“Treating the Obese Diabetic” was a 2012 article published in Expert Reviews in Clinical Pharmacology. It is a thorough, comprehensive and balanced review of anti-diabetic pharmacological agents for the treatment of the obese Type 2 diabetic. It also, as so many articles in the mainstream medical literature do these days, seems to me to make a big push to boost the business of the bariatric surgery industry. They’ve got boat payments to make.
I can spare you having to read the whole paper. The abstract is brief and to the point. Here it is in its entirety:
“Type 2 diabetes and obesity are intimately linked; reduction of bodyweight improves glycemic control, mortality and morbidity. Treating obesity in the diabetic is hampered as some diabetic treatments lead to weight gain. Bariatric surgery is currently the most effective antiobesity treatment and causes long-term remission of diabetes in many patients. However, surgery has a high cost and is associated with a significant risk of complications, and in practical terms only limited numbers can undergo this therapy. The choice of pharmacological agents suitable for treatment of diabetes and obesity is currently limited. The glucagon-like peptide-1 receptor agonists improve glycemia and induce a modest weight loss, but there are doubts over their long-term safety. New drugs such as lorcaserin and phentermine/topiramate are being approved for obesity and have modest, salutary effects on glycemia, but again long-term safety is unclear. This article will also examine some future avenues for development, including gut hormone analogues that promise to combine powerful weight reduction with beneficial effects on glucose metabolism.”
The only pharmacological agent that gets a clean bill of health in this comprehensive review is Metformin. All the others come with qualifiers like weight gain and doubts over their long-term safety.
“Metformin, as per current American Diabetes Association (ADA) and European Association for the Study of Diabetes recommendations, is the first-line medication used for those with Type 2 diabetes and has an established safety record. It inhibits hepatic gluconeogenesis, and to a lesser extent glycogenolysis, but also increases insulin sensitivity. The UKPDS 34 study suggested improved cardiovascular (CV) outcomes in those taking metformin, although recent meta-analyses have failed to confirm this. Metformin not only offers useful glycemic control but has also been shown in some trials to induce weight loss, although two meta-analyses comparing metformin to placebo have shown its overall long-term effect appears to be weight neutral. Metformin has been in use clinically since the 1950s (in the USA since 1995), so it has a well-understood long-term safety profile with the most common side effects being transient gastrointestinal symptoms. Lactic acidosis is a rare side effect but cases have been reported in the literature.”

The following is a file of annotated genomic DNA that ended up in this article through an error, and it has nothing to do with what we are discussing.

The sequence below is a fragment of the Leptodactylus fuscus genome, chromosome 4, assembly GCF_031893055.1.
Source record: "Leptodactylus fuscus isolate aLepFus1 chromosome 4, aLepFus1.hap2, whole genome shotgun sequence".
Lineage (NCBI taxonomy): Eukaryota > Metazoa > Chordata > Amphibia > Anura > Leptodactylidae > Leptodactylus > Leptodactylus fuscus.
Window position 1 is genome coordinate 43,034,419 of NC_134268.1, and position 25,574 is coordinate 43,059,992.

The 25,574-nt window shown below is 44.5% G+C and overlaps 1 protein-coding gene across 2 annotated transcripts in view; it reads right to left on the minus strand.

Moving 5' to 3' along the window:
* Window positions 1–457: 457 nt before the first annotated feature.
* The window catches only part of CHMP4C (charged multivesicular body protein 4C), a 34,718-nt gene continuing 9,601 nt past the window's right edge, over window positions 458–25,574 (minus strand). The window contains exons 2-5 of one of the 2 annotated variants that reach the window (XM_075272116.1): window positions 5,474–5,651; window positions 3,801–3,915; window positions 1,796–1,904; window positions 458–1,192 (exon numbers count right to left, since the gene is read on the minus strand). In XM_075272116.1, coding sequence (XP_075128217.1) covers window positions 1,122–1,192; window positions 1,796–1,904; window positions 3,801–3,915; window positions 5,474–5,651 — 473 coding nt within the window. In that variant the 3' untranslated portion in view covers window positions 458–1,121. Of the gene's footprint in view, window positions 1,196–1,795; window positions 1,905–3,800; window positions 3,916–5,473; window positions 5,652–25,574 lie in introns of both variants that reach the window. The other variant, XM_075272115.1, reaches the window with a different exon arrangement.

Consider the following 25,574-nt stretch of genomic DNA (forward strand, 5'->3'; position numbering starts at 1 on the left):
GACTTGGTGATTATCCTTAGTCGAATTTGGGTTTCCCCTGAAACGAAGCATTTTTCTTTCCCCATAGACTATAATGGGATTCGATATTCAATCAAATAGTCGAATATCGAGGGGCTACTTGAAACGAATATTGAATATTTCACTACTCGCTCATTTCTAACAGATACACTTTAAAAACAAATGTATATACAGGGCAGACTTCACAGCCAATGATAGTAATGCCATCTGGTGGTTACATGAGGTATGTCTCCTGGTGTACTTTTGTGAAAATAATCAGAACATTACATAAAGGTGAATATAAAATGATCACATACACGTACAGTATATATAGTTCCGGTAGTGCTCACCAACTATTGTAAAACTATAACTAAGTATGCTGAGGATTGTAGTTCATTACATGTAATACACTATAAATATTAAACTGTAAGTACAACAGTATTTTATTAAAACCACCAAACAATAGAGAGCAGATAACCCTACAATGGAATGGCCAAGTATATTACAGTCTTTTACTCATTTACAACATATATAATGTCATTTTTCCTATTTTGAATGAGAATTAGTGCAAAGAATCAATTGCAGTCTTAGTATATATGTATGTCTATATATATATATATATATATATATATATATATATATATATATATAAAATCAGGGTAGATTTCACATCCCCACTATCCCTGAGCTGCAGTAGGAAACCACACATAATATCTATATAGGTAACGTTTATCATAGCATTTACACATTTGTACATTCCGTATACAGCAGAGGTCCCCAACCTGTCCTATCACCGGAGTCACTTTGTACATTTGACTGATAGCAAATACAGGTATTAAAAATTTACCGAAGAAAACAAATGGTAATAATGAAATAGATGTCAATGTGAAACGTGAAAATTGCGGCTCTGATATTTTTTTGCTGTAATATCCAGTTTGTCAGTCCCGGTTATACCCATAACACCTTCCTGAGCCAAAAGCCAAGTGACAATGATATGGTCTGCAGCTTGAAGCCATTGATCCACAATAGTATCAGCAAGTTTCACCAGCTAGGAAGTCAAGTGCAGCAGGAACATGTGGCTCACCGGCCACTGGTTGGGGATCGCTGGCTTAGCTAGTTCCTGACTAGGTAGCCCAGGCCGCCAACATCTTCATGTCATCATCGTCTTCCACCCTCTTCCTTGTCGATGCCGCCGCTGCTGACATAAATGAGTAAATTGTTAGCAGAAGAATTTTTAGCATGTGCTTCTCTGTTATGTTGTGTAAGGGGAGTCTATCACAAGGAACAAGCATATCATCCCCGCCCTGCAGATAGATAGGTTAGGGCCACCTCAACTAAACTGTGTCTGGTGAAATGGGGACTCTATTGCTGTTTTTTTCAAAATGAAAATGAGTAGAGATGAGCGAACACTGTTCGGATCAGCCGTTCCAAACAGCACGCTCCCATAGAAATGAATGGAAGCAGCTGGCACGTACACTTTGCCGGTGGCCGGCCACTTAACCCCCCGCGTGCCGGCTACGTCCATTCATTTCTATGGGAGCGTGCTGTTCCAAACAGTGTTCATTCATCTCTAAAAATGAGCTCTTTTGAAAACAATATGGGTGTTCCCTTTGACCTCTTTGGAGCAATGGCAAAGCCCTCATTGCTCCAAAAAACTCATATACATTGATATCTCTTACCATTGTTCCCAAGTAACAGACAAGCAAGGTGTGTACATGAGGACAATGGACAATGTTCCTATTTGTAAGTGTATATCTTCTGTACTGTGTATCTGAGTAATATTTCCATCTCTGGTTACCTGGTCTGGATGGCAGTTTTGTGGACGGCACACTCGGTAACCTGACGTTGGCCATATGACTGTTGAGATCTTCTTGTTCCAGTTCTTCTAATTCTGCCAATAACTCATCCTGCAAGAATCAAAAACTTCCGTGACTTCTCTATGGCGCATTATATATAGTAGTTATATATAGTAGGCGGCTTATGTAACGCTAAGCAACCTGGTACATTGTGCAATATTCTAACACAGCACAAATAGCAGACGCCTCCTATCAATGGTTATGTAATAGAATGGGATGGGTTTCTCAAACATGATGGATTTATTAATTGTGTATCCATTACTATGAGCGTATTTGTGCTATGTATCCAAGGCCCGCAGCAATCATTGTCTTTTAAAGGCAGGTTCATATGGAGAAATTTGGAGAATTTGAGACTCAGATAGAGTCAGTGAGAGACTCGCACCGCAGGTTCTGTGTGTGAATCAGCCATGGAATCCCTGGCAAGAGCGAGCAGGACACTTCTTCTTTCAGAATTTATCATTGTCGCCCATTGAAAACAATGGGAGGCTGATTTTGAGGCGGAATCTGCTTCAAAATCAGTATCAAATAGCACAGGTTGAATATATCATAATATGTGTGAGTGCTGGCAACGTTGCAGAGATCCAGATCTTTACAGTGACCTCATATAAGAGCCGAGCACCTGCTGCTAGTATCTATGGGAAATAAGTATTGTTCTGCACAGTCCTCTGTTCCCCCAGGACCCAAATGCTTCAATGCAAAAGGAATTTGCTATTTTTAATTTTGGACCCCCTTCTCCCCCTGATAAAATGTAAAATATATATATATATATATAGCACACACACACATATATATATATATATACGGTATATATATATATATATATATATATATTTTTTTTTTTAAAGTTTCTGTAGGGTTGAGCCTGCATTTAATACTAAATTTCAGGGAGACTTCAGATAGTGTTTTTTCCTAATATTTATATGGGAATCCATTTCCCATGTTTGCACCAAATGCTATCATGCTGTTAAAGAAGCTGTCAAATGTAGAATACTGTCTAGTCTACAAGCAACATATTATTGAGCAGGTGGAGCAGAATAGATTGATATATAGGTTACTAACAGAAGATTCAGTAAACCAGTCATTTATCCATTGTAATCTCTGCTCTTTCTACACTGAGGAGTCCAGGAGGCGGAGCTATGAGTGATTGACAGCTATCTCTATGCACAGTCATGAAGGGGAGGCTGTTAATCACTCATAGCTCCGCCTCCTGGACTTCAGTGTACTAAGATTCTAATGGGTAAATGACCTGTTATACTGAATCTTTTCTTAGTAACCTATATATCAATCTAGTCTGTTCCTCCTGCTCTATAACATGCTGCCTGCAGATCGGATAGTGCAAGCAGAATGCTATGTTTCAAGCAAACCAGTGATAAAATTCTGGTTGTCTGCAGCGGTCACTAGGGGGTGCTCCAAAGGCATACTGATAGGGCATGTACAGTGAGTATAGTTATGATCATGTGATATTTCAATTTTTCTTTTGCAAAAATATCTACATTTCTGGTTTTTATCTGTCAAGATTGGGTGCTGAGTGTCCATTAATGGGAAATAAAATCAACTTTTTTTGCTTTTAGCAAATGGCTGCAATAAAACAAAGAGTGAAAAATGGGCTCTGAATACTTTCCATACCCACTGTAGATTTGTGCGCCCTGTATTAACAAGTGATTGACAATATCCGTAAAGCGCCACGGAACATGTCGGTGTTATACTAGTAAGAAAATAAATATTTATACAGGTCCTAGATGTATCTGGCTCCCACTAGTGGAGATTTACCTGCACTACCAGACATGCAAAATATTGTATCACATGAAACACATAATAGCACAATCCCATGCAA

The Expert Commentary is succinct and pithy. The first paragraph tells the story. The emphasis is mine.
“Faced with a newly diagnosed obese diabetic patient in a real-world setting, it is important to ensure that the medications prescribed are effective and safe, without inducing weight gain. Ideally, our therapeutic strategy would utilize treatments with a long-term safety record that can induce weight loss and have been shown to improve CV outcomes. The only treatments that offer this level of evidence at present are bariatric surgery and metformin.”
The paper includes 204 references and has a very interesting forward-looking “Five-year View” section near the end which is worth a look for the healthcare professionals among my readers.
Sadly, this article treats only what the medical professional can do to “treat the obese diabetic:” write multiple scripts or, in eligible cases, recommend surgery. It does not address counseling the patient to change their diet to reduce the one thing that causes elevated glucose in the disregulated metabolism: dietary carbohydrates.
If you are a regular reader here, you know why persons with insulin resistance become obese. You also know that excess carbohydrates in insulin resistant people cause elevated blood glucose. There is no “fix” for this condition once you have developed it except to eat many fewer carbs (and moderate amounts of protein). If you continue to eat a “balanced diet,” even with progressively more anti-diabetic medications, you will lose the battle. Your pancreas eventually will be unable to produce the extra insulin to take blood glucose to your cells (that won’t take them up), and you will eventually become an insulin-dependent Type 2 and develop the “inevitable complications.”
So, you can let your doctor “treat the obese diabetic” in the way described in this “expert review”, with the risks they frankly explain (and the outcomes I have suggested), or you can change your diet and “treat” yourself. It’s up to you.